These muffins–and muffins they be– are not an excuse to eat cake for breakfast. Not too sweet and with a pebbly-crunchy mouthfeel, they still hold a holiday-ishly decadent pizzaz with the very best bittersweet chocolate baked right into the bottom of the muffin. You can also add it at the top if a frosting effect is more to your liking (see Cook’s Notes), but I do very much like the little secret chocolate that’s perfectly hidden until you take your first bite. If you’ve been roaring on about trying not to eat all those goodies this month (waa, waa, waa), take heart; read on…
For anyone with Scots background, shortbread is the Christmas cookie. In whatever “shape or form”, to quote my Dad, it might come. It also happens to be my very favorite cookie of any season and you can find it on the blog in a few incarnations... The endless variations are a large part of its intrinsic attraction for this baker:
Holiday breakfasts, for many people, are laden with tradition. Such as: We always have pancakes. OR My best friend makes scrambled eggs with peppers and onions. OR Bacon gets fried up in huge quantities for me.
Whenever I run into savory little cheese cookies someone’s served with a glass of wine, I’m happy indeed. These days, they’re usually they’re made with Parmigiano-Reggiano, but older food memories include homemade crispy little cheddar crackers that were just as good with beer as with wine. Back in the day, these were called “Cheese Pennies” and while they were usually simply round, occasionally a creative baker would even roll them out and cut them out into shapes (suits, of course) for bridge club.
Things that grow together go together
is the saying–Cheddar and Beer being two things the British do very well and Parmigiano-Reggiano and Wine being two things the Italians do just superbly. So, whichever way you roll –to coin a phrase –these savory bits are luscious.
Checking through my top choice cookbooks for such recipes (and tooling around the internet, of course) showed me there’re just as many varieties of not-sweet cookies as there are baking (or other) books on my cookbook shelves.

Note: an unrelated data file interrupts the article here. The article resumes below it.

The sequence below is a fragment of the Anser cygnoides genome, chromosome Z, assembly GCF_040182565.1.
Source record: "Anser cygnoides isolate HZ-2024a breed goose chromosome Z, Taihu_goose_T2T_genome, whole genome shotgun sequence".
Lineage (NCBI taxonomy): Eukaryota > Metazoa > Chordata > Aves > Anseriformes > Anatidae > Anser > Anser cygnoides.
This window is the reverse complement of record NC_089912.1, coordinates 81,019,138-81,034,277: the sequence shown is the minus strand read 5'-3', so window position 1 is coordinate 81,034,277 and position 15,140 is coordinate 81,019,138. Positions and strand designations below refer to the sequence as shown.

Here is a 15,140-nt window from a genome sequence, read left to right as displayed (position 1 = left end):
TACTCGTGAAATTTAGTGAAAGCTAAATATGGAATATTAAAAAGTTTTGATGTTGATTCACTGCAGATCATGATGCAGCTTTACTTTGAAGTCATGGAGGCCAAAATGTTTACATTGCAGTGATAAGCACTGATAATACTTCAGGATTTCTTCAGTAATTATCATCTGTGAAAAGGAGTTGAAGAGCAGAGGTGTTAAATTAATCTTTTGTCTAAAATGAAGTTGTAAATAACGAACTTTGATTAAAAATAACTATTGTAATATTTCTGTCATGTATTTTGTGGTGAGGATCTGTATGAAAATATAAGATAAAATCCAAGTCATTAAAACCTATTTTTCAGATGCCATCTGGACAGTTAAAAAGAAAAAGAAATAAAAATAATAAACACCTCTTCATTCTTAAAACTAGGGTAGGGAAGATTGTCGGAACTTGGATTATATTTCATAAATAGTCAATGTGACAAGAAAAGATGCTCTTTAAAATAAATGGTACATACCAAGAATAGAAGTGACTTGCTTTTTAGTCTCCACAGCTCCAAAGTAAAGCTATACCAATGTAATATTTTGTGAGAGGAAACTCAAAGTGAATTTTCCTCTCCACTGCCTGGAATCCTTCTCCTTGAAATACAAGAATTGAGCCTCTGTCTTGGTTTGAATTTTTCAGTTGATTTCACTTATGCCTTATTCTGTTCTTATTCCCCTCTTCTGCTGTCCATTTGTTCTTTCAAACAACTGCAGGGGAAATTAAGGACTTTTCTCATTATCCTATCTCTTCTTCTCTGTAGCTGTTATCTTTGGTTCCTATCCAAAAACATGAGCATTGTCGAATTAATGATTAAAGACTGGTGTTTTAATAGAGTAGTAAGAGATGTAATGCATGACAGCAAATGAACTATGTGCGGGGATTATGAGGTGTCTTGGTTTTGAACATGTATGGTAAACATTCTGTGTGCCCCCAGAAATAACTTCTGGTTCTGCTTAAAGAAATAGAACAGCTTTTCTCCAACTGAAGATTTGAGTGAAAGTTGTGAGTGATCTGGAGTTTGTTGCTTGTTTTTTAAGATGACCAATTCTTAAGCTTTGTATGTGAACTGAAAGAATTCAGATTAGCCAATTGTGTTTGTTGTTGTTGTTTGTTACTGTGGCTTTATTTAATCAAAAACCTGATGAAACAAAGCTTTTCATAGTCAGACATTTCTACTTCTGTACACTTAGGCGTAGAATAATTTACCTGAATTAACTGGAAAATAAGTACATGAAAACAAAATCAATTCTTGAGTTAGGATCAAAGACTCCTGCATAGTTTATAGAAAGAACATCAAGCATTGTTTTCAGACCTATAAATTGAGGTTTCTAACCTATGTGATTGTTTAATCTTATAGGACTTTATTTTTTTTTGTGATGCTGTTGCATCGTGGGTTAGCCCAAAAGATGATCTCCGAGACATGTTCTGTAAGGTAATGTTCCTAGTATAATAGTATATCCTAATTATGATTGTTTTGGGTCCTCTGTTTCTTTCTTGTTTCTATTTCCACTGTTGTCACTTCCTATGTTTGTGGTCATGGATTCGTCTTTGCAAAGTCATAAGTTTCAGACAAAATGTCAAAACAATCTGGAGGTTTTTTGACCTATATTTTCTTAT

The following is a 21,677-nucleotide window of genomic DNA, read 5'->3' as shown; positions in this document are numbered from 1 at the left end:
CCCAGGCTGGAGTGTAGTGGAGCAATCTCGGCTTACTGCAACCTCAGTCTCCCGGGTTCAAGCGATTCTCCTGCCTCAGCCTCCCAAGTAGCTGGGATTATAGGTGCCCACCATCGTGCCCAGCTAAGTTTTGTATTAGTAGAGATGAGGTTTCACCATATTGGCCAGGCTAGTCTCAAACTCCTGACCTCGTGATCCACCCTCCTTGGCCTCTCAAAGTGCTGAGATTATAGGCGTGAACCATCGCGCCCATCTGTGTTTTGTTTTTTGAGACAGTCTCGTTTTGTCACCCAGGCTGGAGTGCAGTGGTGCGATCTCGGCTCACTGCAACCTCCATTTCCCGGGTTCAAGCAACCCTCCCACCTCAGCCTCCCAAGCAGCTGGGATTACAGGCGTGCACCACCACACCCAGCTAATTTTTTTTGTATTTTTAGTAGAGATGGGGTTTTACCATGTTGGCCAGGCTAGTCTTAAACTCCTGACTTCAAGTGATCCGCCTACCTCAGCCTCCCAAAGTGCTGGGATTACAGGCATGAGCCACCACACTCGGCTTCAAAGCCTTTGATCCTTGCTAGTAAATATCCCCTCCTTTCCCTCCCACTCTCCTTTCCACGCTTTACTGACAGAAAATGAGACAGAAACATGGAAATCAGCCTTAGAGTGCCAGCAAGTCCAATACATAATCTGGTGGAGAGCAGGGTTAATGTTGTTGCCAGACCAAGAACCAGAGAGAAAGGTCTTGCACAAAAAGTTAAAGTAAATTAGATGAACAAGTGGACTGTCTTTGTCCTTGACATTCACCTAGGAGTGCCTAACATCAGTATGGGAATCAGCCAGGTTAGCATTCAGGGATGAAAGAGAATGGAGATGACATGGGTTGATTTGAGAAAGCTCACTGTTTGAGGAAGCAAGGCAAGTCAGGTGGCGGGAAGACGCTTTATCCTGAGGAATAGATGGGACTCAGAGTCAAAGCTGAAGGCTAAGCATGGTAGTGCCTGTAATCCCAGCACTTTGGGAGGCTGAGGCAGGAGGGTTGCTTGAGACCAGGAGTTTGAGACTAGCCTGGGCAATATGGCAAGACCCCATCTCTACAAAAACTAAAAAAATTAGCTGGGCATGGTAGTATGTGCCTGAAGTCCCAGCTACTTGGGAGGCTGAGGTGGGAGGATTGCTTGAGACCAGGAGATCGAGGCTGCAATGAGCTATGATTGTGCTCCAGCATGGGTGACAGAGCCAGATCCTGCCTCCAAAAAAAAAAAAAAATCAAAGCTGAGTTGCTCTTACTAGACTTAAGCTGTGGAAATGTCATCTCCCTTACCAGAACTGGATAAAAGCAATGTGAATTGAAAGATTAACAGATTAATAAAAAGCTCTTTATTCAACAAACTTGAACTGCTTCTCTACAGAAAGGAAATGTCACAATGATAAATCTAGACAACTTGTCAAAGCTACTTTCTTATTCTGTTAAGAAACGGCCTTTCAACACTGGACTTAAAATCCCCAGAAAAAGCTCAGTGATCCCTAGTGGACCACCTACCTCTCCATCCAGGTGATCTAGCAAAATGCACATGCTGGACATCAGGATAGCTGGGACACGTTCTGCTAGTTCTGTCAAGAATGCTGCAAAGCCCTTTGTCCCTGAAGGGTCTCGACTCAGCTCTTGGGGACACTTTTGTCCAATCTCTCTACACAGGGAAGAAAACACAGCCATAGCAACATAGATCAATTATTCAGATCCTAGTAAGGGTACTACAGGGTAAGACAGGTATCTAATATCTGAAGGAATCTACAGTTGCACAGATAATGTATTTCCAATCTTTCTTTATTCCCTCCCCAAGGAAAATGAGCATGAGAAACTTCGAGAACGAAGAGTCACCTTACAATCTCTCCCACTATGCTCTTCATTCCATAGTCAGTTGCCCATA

By the time Christmas or New Year’s comes you might not have the energy for a dessert just for the holiday dinner. This especially if you’ve entertained or baked throughout the season and simply feel all the cookies and goodies you’ve gotten through the kitchen must certainly be enough. If that’s the case, and you’ve frozen a few of each of your favorites, pull them out and arrange them in loving fashion on your favorite platter and call it quits. If, however, you haven’t worn your dear baking self out by now, make my gorgeous cranberry compote cheesecake. Even if you’re not a baker at heart, this is a fairly easy endeavor as long as you have a 9-inch springform pan and said ingredients.
There’s no special skill needed to make a cheesecake. The filling can be made with a hand-held electric mixer, a standing mixer, or with my favorite machine, the food processor. If you’ve strong arms or can borrow some, and have your cream cheese truly at close to warm room temperature, you can make this with no machines at all. Imagine. (I went without an electric mixer for many years of my baking life, so I know wherein I speak.) You can crush the graham crackers in a bag with a rolling pin or a hammer. If you’ve any sauce pan at all, you can make the cranberry topping. So go ahead. Start now; it’s better really well-chilled and keeps for days and days. Baking blessings, friend.
I’ve worked on Christmas Eve for many years, so our Christmas Eve dinner was always something like a soup I left in the crock-pot while I directed the choir at church. Or it might have been a made-ahead casserole like cassoulet that finished up in the oven while “Silent Night” was sung. One year I made a fish stew base early in the morning, heated it around 9pm, and threw in the seafood and fish for a few minutes until it had just cooked through. On a rare occasion we’d go out for dinner before the first service or in between services if I had to direct an 11 o’clock. (at left: PPUMC Choir, Minneapolis)